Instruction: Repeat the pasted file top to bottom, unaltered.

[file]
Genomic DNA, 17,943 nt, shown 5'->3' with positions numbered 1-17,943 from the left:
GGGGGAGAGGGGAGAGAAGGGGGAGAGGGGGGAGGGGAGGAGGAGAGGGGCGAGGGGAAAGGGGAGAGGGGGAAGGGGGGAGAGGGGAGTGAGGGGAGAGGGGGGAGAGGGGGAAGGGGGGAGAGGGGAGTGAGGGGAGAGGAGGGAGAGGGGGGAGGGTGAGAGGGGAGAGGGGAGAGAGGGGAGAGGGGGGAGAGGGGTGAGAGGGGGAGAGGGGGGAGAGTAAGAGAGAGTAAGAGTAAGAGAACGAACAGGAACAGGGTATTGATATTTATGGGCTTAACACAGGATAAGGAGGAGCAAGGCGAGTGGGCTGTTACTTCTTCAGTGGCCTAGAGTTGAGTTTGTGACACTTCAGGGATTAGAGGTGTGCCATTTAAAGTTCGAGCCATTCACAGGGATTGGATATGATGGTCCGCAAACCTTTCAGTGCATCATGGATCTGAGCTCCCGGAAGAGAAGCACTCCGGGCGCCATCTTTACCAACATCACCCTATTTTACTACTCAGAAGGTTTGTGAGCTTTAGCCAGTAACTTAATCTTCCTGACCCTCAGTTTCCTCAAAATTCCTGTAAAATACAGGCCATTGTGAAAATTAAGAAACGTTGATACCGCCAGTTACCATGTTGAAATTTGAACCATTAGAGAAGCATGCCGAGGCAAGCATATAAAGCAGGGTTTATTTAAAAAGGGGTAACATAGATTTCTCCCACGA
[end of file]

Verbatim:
Genomic DNA, 17,943 nt, shown 5'->3' with positions numbered 1-17,943 from the left:
GGGGGAGAGGGGAGAGAAGGGGGAGAGGGGGGAGGGGAGGAGGAGAGGGGCGAGGGGAAAGGGGAGAGGGGGAAGGGGGGAGAGGGGAGTGAGGGGAGAGGGGGGAGAGGGGGAAGGGGGGAGAGGGGAGTGAGGGGAGAGGAGGGAGAGGGGGGAGGGTGAGAGGGGAGAGGGGAGAGAGGGGAGAGGGGGGAGAGGGGTGAGAGGGGGAGAGGGGGGAGAGTAAGAGAGAGTAAGAGTAAGAGAACGAACAGGAACAGGGTATTGATATTTATGGGCTTAACACAGGATAAGGAGGAGCAAGGCGAGTGGGCTGTTACTTCTTCAGTGGCCTAGAGTTGAGTTTGTGACACTTCAGGGATTAGAGGTGTGCCATTTAAAGTTCGAGCCATTCACAGGGATTGGATATGATGGTCCGCAAACCTTTCAGTGCATCATGGATCTGAGCTCCCGGAAGAGAAGCACTCCGGGCGCCATCTTTACCAACATCACCCTATTTTACTACTCAGAAGGTTTGTGAGCTTTAGCCAGTAACTTAATCTTCCTGACCCTCAGTTTCCTCAAAATTCCTGTAAAATACAGGCCATTGTGAAAATTAAGAAACGTTGATACCGCCAGTTACCATGTTGAAATTTGAACCATTAGAGAAGCATGCCGAGGCAAGCATATAAAGCAGGGTTTATTTAAAAAGGGGTAACATAGATTTCTCCCACGA